Configure the master
You configure the master at the time you enable it, as described in "Enable the master node". This is usually all the configuration the master needs.
Perform post-deployment configuration
If you do need to perform further configuration, you have these choices:
- You can return to the Enable clustering page in Manager and make your changes there. You reach that page from the Master node dashboard, as described in "View the master dashboard".
- You can directly edit the
[clustering]stanza in the master's underlying
server.conffile. See "Configure cluster components with server.conf" for details. Some advanced settings can only be configured by directly editing this file.
- You can use the CLI
edit cluster-configcommand. See "Configure the cluster with the CLI" for details.
Warning: Although it is possible to change the settings for the replication factor and search factor, it is inadvisable to increase either of them once your cluster contains significant amounts of data. Doing so will kick off a great deal of bucket activity, which will have an adverse effect on the cluster's performance while bucket copies are being created and/or made searchable.
You should not change the
heartbeat_timeout from its default value of 60 (seconds) unless instructed to do so by Splunk Support. In particular, do not decrease it, as that could lead to problems if your peers become overloaded.
After you change the master configuration, you need to restart the master for the changes to take effect.
Important: The master has the sole function of managing the other cluster components. You cannot use it to index external data or to search the cluster.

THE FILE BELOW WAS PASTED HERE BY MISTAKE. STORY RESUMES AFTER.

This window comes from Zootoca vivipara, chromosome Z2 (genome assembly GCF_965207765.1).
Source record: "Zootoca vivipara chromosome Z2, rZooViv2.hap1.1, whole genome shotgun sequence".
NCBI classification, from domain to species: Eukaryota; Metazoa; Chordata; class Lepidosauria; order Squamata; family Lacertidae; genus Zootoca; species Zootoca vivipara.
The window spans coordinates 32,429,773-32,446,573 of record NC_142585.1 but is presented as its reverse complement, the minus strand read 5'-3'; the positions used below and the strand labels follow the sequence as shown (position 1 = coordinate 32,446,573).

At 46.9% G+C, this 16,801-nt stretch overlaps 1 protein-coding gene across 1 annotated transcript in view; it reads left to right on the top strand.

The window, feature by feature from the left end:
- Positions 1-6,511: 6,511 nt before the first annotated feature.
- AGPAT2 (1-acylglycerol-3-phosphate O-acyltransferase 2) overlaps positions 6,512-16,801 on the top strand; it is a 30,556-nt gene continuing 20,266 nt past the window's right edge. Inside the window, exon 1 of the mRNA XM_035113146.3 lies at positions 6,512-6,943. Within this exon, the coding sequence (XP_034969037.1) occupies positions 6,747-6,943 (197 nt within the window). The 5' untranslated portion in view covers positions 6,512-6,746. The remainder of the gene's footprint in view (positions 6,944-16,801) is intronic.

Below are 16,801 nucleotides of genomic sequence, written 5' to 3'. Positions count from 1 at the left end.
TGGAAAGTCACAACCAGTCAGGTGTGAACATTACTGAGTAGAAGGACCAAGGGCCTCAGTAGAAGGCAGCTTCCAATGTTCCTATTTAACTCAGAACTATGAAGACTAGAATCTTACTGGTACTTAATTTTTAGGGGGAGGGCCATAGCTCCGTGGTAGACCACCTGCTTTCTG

Configure a stand-by master
Although there is currently no master failover capability, you can prepare for master failures by configuring a stand-by master that you can immediately bring up if the primary master goes down for any reason.
In preparing a stand-by master, you only need to back up the master's static state. The cluster peers as a group hold all information about the dynamic state of a cluster, such as the status of all cluster copies. They will communicate this information to the master node as necessary; for example, when a downed master returns to the cluster or - barring that - when a stand-by master replaces a downed master. The master will then use that information to rebuild its map of the cluster's state.
There are two separate static configurations that you do need to back up:
- The master's
server.conffile, which is where the master cluster settings are stored. You need to copy this to the stand-by master whenever you change the master's cluster configuration.
- The master's
$SPLUNK_HOME/etc/master-appsdirectory, which is where common peer configurations are stored, as described in "Update common peer configurations". You need to copy this to the stand-by master whenever you update the set of content you're pushing to the peer nodes.
So that the peer nodes and search head can locate the stand-by instance and recognize it as the master, the stand-by must use the same IP address and management port as the primary master. The management port is set during installation but can be changed later by editing
web.conf. To ensure that the stand-by uses the same IP address, you need to employ DNS-based failover, a load balancer, or some other technique.
Assuming you have backed up the two sets of static configuration files and properly configured the IP address and management port, it's a simple process to replace a downed primary master. Just bring up the stand-by master with the CLI
splunk start command.
Migrate non-clustered indexers to a clustered environment
Configure the peer nodes
This documentation applies to the following versions of Splunk® Enterprise: 5.0, 5.0.1